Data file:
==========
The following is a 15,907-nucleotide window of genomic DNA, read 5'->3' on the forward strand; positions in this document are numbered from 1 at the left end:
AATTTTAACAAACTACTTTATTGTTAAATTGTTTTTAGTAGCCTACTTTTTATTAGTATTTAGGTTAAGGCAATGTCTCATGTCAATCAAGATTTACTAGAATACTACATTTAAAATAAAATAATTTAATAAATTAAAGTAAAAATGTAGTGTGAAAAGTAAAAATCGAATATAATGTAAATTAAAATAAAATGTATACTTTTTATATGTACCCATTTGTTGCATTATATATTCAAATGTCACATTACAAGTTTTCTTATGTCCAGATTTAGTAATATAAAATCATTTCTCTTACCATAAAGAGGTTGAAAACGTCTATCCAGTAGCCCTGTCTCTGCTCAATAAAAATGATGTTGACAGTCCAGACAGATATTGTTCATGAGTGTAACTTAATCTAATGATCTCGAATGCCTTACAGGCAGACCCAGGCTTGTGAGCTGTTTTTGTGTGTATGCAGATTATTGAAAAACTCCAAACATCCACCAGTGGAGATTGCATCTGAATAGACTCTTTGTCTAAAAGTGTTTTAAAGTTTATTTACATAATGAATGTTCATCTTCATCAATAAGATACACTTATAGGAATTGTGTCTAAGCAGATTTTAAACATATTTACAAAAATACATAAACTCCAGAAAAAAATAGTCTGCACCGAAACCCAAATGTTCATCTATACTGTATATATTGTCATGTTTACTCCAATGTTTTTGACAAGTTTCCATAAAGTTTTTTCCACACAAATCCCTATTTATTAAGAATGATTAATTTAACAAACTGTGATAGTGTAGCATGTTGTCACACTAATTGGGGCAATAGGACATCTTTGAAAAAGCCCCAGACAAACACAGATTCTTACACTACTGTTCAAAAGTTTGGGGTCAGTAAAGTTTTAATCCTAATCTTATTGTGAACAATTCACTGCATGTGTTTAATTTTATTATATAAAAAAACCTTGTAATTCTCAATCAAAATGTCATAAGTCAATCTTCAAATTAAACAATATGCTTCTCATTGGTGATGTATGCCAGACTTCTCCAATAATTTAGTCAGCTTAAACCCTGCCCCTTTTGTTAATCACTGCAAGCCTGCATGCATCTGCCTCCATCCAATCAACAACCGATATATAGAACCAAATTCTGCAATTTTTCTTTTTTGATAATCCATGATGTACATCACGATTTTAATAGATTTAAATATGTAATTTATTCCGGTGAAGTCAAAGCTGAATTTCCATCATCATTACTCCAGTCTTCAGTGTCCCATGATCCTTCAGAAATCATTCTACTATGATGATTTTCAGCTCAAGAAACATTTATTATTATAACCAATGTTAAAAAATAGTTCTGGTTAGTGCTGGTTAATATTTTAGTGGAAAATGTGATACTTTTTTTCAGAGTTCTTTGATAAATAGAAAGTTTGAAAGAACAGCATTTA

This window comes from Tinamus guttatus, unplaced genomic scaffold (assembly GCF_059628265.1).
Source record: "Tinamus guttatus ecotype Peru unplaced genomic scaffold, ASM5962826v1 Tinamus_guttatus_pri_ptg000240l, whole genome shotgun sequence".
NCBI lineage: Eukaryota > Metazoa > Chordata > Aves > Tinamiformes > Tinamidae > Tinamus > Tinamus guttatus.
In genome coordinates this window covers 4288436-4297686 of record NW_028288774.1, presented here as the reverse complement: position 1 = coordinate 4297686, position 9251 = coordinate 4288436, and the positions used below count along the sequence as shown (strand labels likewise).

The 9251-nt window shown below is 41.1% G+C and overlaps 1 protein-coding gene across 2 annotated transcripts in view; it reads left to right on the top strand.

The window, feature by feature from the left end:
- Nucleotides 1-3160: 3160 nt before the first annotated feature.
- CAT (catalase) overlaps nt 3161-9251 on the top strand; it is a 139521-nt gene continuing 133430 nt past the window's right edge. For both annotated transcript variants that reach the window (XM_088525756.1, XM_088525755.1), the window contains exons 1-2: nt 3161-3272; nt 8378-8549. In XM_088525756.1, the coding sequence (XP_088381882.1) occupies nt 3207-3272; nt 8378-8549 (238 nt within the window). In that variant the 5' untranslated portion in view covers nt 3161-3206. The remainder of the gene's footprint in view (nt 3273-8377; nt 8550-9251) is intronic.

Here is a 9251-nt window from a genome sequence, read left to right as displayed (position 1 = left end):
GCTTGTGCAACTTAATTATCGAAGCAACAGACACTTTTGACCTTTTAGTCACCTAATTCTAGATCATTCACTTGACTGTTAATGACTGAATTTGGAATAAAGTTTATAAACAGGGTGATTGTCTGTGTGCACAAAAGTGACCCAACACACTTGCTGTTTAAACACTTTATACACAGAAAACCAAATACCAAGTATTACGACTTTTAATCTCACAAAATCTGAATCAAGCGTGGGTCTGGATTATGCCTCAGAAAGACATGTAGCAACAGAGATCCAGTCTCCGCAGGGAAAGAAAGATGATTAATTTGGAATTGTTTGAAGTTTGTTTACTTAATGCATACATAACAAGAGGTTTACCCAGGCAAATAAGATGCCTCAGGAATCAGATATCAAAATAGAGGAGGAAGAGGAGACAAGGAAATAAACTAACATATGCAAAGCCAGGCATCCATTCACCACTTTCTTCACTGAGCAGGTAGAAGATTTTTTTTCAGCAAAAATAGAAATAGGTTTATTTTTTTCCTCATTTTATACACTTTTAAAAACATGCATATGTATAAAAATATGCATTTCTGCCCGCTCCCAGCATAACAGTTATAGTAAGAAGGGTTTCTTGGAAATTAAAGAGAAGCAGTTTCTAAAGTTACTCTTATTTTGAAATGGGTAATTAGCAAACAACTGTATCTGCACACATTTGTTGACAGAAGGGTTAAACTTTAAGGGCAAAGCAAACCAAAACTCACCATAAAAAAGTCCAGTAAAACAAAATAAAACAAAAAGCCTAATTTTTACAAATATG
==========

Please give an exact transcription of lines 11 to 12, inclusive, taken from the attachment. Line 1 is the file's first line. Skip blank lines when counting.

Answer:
Here is a 9251-nt window from a genome sequence, read left to right as displayed (position 1 = left end):
GCTTGTGCAACTTAATTATCGAAGCAACAGACACTTTTGACCTTTTAGTCACCTAATTCTAGATCATTCACTTGACTGTTAATGACTGAATTTGGAATAAAGTTTATAAACAGGGTGATTGTCTGTGTGCACAAAAGTGACCCAACACACTTGCTGTTTAAACACTTTATACACAGAAAACCAAATACCAAGTATTACGACTTTTAATCTCACAAAATCTGAATCAAGCGTGGGTCTGGATTATGCCTCAGAAAGACATGTAGCAACAGAGATCCAGTCTCCGCAGGGAAAGAAAGATGATTAATTTGGAATTGTTTGAAGTTTGTTTACTTAATGCATACATAACAAGAGGTTTACCCAGGCAAATAAGATGCCTCAGGAATCAGATATCAAAATAGAGGAGGAAGAGGAGACAAGGAAATAAACTAACATATGCAAAGCCAGGCATCCATTCACCACTTTCTTCACTGAGCAGGTAGAAGATTTTTTTTCAGCAAAAATAGAAATAGGTTTATTTTTTTCCTCATTTTATACACTTTTAAAAACATGCATATGTATAAAAATATGCATTTCTGCCCGCTCCCAGCATAACAGTTATAGTAAGAAGGGTTTCTTGGAAATTAAAGAGAAGCAGTTTCTAAAGTTACTCTTATTTTGAAATGGGTAATTAGCAAACAACTGTATCTGCACACATTTGTTGACAGAAGGGTTAAACTTTAAGGGCAAAGCAAACCAAAACTCACCATAAAAAAGTCCAGTAAAACAAAATAAAACAAAAAGCCTAATTTTTACAAATATG